Farndon Archaeology and Exploration
Following on from the survey project of the Roman Legionary Tile and Pottery works in 2018, research continued into the surrounding area in the hope that previously undiscovered sites may come to light. In 2021 Chris Matthews of Archaeological Survey West, who had carried out the survey of the tile works in 2017/18, announced,
We have been busy researching for a project we started in Farndon Cheshire, very close to the Holt Roman Tile Works (we surveyed in 2018). The assumption is that it’s Roman, but we are hoping for something more definitive. We aim to make sense of a small rectangular bank and ditch enclosure near Farndon. So far we have been modelling LiDAR data and combining it with a small magnetic survey we undertook last month. There is more to do and more methods to try but so far so good!
The Townfield Lane site at ground level (pic: Chris Matthews)
We are launching a cross border archaeology project for the communities of Holt & Farndon, giving people the chance to discover and get hands on with their local history. Come and browse the project information and listen to the key talks at either 11am or 3pm by our project team. The open day will be held on the 2nd of July between two venues, the first is Farndon Memorial hall between 10:00 and 12:00. We will then move the display to the Kenyon Hall in Holt between 14:00 and 16:00 (where we will repeat the talk). The excavation is set to start on September the 10th for 10 days and will look at part of Holt & Farndon’s Roman past, by investigating a mysterious playing card shaped enclosure near Townfield lane. It is believed this enclosure may be a Roman military fort linked to the tile and pottery works at Holt.
The Consultation Day was a success, with 120 people attending the two sessions in Farndon and Holt. It is hoped that enough funding can be secured to enable the full investigation to go ahead. The contribution form is above should you wish to make a donation or be involved in the project.
Chris Matthews @ChrisM_ASW Follow Chris on Twitter
· The Context
It is assumed at this stage that the Townfield Lane site relates, or is contemporary to the Roman Tile works just upstream on the Holt side of the Dee. But it may also help our understanding of the wider Chester hinterland during the Roman period, especially in relation to other discoveries in Rossett, Plas Coch in Wrexham, Eaton-by-Tarporley, Heronbridge and Halkyn Mountain.
Familiarisation of the Holt site is essential to aid understanding of the relevance and interest in the Townfield Lane project;
Rossett Roman Villa
In the light of the discovery of the Roman lead ingot near Rossett in 2019, a partnership project was established between the University of Chester and Wrexham Museum with the aim of investigating its wider archaeological context. As part of this, the footprint of a winged-corridor villa was identified. This article outlines the initial findings and their potential significance.
In October 2020 geophysical surveys were conducted at a site in Burton Green, Rossett, by the University of Chester, Wrexham Museum and Archaeological Survey West as part of a project entitled ‘In the Footsteps of Trebellius Maximus’. The results revealed a Roman winged corridor villa, outbuildings, associated field system and trackway. The existence of the complex had been hinted at through stray finds and metal detecting over a number of years, and a subsequent Historic Environment Record entry postulated a high-status Roman building, possibly a villa. Through magnetometry, the presence of a villa has now been confirmed.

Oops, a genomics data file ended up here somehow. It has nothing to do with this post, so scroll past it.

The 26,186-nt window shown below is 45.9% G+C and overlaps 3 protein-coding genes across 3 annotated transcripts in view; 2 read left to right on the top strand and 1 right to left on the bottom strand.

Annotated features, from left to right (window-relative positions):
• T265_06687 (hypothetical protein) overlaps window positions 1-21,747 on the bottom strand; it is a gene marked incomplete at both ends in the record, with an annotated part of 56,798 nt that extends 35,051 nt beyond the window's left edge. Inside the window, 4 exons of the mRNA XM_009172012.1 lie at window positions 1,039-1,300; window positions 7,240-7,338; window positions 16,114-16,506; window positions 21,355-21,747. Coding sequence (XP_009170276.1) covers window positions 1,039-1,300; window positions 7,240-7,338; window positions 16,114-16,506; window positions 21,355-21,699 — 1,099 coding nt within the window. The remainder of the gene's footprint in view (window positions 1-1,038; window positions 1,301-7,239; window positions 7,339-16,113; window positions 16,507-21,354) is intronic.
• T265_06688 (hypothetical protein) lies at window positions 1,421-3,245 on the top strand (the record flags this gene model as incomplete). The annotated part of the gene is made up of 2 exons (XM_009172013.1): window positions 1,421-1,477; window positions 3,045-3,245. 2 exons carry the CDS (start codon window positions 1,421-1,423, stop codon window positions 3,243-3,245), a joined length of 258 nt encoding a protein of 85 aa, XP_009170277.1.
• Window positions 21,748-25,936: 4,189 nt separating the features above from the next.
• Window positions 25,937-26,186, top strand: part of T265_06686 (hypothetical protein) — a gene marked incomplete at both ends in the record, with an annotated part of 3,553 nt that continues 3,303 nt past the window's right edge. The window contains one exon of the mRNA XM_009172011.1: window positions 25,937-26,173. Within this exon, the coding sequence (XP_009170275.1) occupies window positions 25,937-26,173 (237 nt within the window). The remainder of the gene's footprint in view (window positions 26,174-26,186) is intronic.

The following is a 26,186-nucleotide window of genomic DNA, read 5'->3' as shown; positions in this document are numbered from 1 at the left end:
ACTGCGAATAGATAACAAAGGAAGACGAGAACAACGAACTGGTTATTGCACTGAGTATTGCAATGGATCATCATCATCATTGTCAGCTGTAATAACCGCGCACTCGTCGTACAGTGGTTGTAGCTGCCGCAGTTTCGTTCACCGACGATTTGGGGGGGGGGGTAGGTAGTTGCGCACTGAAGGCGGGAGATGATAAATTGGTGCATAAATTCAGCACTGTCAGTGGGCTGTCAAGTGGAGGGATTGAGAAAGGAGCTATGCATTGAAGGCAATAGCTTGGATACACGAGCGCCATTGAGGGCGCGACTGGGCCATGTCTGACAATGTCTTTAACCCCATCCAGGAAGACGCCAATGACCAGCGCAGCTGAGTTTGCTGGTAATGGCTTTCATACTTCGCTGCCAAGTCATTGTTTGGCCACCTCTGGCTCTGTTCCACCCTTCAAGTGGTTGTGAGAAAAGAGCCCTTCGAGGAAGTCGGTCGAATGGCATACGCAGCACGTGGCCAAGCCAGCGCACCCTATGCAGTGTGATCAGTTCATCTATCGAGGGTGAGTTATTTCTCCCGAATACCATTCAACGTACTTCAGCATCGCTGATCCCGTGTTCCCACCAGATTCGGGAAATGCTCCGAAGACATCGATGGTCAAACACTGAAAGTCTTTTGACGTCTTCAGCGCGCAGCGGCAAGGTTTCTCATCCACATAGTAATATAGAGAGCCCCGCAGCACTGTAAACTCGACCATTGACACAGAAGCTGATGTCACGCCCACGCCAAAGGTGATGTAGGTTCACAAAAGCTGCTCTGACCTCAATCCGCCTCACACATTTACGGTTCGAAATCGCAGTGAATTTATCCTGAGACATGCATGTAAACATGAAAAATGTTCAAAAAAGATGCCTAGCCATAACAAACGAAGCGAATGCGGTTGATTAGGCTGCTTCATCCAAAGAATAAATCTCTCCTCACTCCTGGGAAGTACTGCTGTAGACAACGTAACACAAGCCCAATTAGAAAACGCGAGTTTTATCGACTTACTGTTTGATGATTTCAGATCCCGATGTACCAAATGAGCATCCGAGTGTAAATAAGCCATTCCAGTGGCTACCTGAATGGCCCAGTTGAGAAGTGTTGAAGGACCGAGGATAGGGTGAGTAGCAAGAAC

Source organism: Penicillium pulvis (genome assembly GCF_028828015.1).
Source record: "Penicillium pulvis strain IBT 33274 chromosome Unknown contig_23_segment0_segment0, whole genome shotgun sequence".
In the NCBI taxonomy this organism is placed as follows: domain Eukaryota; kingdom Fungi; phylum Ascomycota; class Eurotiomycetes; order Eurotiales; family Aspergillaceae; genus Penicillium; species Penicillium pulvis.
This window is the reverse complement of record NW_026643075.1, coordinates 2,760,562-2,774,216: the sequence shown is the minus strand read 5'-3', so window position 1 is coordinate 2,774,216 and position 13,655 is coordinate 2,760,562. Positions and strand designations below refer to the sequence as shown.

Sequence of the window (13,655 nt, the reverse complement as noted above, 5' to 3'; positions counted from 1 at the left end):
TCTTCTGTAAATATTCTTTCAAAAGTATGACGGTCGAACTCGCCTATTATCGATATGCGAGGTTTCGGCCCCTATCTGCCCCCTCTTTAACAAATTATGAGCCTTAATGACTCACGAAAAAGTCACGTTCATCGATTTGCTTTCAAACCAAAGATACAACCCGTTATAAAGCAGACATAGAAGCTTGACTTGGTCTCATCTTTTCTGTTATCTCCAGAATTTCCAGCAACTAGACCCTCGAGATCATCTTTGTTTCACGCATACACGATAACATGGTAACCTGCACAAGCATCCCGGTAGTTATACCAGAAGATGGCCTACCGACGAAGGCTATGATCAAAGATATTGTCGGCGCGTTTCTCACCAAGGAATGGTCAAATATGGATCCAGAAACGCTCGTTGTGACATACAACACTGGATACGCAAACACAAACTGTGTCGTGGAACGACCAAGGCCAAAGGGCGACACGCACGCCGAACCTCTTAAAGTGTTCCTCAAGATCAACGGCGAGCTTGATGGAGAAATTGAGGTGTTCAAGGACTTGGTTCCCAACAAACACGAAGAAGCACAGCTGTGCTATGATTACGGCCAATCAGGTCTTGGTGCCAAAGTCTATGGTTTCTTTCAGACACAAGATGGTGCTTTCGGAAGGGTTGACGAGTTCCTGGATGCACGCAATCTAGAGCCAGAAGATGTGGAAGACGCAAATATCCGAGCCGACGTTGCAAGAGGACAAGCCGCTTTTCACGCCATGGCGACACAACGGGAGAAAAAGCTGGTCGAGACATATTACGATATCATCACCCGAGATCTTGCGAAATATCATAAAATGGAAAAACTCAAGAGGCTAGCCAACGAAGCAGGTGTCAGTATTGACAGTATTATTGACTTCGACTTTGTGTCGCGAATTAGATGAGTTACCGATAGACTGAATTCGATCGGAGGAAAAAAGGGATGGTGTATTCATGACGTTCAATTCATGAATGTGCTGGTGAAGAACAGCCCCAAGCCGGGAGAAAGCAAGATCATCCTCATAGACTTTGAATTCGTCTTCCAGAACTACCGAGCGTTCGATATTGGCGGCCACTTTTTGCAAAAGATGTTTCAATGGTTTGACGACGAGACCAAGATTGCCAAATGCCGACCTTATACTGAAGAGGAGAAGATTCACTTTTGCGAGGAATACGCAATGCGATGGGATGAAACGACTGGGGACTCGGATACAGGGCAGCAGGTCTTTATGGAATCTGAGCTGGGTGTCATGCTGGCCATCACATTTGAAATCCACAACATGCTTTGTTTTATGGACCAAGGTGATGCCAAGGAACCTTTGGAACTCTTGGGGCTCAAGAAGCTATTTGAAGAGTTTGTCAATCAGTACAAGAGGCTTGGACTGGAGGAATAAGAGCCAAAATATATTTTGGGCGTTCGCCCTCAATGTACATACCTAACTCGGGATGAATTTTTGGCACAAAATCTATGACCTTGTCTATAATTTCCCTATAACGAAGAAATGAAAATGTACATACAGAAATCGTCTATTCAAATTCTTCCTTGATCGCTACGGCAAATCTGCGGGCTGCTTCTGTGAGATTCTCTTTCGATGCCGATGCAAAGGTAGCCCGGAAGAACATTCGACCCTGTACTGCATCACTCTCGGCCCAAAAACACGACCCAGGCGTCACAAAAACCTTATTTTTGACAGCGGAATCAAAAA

Caroline Pudney and Steve Grenter
Rossett lead ingot The first indication of a site near Rossett was the discovery of a lead ingot or pig. A pig is a roughly rectangular bar of mined metal that is shaped to be convenient for transportation to a location where it can be processed.
Metal detectorist Rob Jones discovered a metal object in a field near Rossett and careful digging revealed the corner of a lead object with ‘writing’ on it. When fully revealed, the inscription appeared to mention Marcus Trebellius Maximus, who was the governor of the province of Britannia under the Emperor Nero from AD 63-69. The Rossett find represents the only example of an inscription bearing his name ever found in the UK, and one of very few from the empire as a whole. Trebellius was partly responsible for bringing stability to Britannia after Boudica’s revolt in AD 60/1, although he was ultimately forced out of the province by mutinous Roman soldiers who were dissatisfied with the lack of military activity under his governorship.
Rob Jones, very responsibly, reported the find to the archaeological authorities, and it has now been acquired by Wrexham Museum.
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The flooded River Dee below Farndon.
Map showing the Dee Flood Plain with the fortlet site circled.
Books and Papers:
Greene, K. The Archaeology of the Roman Economy. Batsford (1986)
Johnston, D.E. Roman Villas. Shire Archaeology (1994).
Mason, D.J.P. Roman Chester. City of the Eagles. Tempus (2007) (2nd edition).
Matthews, C Geophysical methodology for the Holt Roman tile works v1.1. (Unpublished report). Wrexham: Archaeological Survey West LLP (2017)
Matthews, C Holt Roman tilery and pottery: geophysical investigations (Unpublished report). Wrexham: Archaeological Survey West LLP (2018)
Pudney, C. The highs and lows of archaeology: In the footsteps of Trebellius Maximus. Archaeology Chester, 16th Apr 2021
Andie Byrnes/Based in Churton;
Clark, J. Cheshire Historic Towns Survey. Tarporley. Archaeological Assessment(2003). Environmental Planning, Cheshire County Council
North, F.J. Mining for Metals in Wales. National Museum of Wales (1962).
Plas Coch Romano-British Settlement https://coflein.gov.uk/en/site/422290/
Wrexham County Borough Museum and Archives